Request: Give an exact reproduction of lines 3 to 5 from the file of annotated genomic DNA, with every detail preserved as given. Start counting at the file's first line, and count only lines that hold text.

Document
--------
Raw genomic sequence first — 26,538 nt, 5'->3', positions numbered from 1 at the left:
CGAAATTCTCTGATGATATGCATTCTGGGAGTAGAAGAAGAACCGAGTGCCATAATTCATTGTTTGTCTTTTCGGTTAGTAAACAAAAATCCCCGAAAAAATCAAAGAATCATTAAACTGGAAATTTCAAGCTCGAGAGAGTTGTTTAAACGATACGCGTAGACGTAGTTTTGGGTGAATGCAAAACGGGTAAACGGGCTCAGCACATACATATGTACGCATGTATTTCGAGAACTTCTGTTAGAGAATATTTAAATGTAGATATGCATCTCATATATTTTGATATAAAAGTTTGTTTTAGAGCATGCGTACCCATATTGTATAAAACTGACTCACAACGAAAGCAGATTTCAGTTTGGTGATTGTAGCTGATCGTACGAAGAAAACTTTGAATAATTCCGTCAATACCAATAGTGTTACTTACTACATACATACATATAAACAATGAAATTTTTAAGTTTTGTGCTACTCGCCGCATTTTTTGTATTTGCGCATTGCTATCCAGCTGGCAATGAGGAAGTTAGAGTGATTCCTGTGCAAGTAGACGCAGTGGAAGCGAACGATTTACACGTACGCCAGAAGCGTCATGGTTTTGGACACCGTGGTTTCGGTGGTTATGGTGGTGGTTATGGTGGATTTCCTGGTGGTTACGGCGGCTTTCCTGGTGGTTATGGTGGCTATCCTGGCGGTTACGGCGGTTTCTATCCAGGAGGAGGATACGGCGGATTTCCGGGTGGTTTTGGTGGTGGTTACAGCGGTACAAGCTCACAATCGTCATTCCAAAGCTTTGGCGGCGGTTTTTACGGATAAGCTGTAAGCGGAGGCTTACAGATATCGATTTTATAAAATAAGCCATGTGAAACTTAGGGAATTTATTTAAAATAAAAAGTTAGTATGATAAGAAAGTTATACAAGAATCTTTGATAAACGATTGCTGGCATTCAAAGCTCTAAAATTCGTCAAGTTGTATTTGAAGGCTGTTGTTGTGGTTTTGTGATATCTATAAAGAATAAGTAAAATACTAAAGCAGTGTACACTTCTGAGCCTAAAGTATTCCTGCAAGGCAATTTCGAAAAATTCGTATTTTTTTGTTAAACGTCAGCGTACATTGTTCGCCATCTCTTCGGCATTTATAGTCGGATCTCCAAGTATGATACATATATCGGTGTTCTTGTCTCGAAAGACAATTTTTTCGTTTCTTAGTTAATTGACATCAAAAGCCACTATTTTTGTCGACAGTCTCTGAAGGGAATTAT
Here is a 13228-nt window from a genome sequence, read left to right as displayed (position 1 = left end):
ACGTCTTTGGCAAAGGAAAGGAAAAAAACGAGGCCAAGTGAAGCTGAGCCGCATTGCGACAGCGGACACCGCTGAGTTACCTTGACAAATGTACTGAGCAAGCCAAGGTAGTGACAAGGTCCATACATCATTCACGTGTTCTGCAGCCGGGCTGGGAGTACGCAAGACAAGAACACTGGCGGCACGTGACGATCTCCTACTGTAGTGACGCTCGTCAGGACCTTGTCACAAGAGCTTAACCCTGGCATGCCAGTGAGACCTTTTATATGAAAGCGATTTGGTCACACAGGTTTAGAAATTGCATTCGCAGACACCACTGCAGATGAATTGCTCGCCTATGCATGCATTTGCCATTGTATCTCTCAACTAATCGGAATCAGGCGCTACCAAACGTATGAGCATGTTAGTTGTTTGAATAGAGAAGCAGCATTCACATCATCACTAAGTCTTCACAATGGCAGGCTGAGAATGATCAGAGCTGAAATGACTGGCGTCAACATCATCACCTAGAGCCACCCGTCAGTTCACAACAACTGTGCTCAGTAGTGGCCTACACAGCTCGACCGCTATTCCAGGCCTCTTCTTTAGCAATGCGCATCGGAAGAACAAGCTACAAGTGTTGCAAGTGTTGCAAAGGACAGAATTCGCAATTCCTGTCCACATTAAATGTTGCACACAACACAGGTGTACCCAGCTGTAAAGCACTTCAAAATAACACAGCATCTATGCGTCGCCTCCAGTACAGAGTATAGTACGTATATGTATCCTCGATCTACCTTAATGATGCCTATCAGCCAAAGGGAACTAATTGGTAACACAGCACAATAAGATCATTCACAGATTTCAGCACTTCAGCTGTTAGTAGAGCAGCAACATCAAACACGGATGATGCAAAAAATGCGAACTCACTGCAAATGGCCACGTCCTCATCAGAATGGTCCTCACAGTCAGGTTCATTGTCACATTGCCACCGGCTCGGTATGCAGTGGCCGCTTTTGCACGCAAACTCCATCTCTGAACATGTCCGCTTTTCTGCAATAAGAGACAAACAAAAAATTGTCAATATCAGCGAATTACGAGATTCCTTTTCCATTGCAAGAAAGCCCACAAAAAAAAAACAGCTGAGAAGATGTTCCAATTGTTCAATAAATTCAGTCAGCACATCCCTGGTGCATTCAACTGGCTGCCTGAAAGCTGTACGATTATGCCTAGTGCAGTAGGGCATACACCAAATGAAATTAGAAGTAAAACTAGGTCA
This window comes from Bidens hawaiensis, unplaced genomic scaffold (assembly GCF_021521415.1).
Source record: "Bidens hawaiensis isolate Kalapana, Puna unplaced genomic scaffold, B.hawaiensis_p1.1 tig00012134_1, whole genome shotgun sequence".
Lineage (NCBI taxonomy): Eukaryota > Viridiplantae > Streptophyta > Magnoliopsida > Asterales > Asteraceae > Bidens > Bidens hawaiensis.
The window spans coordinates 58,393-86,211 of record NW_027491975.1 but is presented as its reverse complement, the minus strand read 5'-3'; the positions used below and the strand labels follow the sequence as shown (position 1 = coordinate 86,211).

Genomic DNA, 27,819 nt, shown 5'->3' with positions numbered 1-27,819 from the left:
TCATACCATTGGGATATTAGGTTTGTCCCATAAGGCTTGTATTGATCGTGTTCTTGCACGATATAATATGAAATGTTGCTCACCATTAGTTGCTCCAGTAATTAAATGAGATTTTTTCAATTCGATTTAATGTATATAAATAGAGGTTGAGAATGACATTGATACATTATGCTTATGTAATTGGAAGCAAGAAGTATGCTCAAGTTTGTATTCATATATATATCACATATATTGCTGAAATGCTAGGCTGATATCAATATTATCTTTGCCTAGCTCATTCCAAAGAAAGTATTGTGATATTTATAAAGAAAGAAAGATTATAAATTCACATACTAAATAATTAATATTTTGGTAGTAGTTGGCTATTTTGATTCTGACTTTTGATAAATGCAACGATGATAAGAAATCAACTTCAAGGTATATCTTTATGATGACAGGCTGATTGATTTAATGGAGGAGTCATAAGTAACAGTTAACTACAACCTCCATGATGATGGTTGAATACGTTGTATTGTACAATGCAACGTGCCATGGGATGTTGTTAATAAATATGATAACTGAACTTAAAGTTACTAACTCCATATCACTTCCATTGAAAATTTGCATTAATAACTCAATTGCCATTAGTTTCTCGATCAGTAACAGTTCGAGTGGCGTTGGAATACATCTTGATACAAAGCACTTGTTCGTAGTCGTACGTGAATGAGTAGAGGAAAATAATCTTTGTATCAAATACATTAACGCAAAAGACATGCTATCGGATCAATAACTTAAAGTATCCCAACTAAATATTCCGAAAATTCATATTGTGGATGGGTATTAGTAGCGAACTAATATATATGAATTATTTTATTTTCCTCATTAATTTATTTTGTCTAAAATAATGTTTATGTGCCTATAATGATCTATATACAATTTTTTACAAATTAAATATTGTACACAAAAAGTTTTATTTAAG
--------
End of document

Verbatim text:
Here is a 13228-nt window from a genome sequence, read left to right as displayed (position 1 = left end):
ACGTCTTTGGCAAAGGAAAGGAAAAAAACGAGGCCAAGTGAAGCTGAGCCGCATTGCGACAGCGGACACCGCTGAGTTACCTTGACAAATGTACTGAGCAAGCCAAGGTAGTGACAAGGTCCATACATCATTCACGTGTTCTGCAGCCGGGCTGGGAGTACGCAAGACAAGAACACTGGCGGCACGTGACGATCTCCTACTGTAGTGACGCTCGTCAGGACCTTGTCACAAGAGCTTAACCCTGGCATGCCAGTGAGACCTTTTATATGAAAGCGATTTGGTCACACAGGTTTAGAAATTGCATTCGCAGACACCACTGCAGATGAATTGCTCGCCTATGCATGCATTTGCCATTGTATCTCTCAACTAATCGGAATCAGGCGCTACCAAACGTATGAGCATGTTAGTTGTTTGAATAGAGAAGCAGCATTCACATCATCACTAAGTCTTCACAATGGCAGGCTGAGAATGATCAGAGCTGAAATGACTGGCGTCAACATCATCACCTAGAGCCACCCGTCAGTTCACAACAACTGTGCTCAGTAGTGGCCTACACAGCTCGACCGCTATTCCAGGCCTCTTCTTTAGCAATGCGCATCGGAAGAACAAGCTACAAGTGTTGCAAGTGTTGCAAAGGACAGAATTCGCAATTCCTGTCCACATTAAATGTTGCACACAACACAGGTGTACCCAGCTGTAAAGCACTTCAAAATAACACAGCATCTATGCGTCGCCTCCAGTACAGAGTATAGTACGTATATGTATCCTCGATCTACCTTAATGATGCCTATCAGCCAAAGGGAACTAATTGGTAACACAGCACAATAAGATCATTCACAGATTTCAGCACTTCAGCTGTTAGTAGAGCAGCAACATCAAACACGGATGATGCAAAAAATGCGAACTCACTGCAAATGGCCACGTCCTCATCAGAATGGTCCTCACAGTCAGGTTCATTGTCACATTGCCACCGGCTCGGTATGCAGTGGCCGCTTTTGCACGCAAACTCCATCTCTGAACATGTCCGCTTTTCTGCAATAAGAGACAAACAAAAAATTGTCAATATCAGCGAATTACGAGATTCCTTTTCCATTGCAAGAAAGCCCACAAAAAAAAAACAGCTGAGAAGATGTTCCAATTGTTCAATAAATTCAGTCAGCACATCCCTGGTGCATTCAACTGGCTGCCTGAAAGCTGTACGATTATGCCTAGTGCAGTAGGGCATACACCAAATGAAATTAGAAGTAAAACTAGGTCA
This window comes from Bidens hawaiensis, unplaced genomic scaffold (assembly GCF_021521415.1).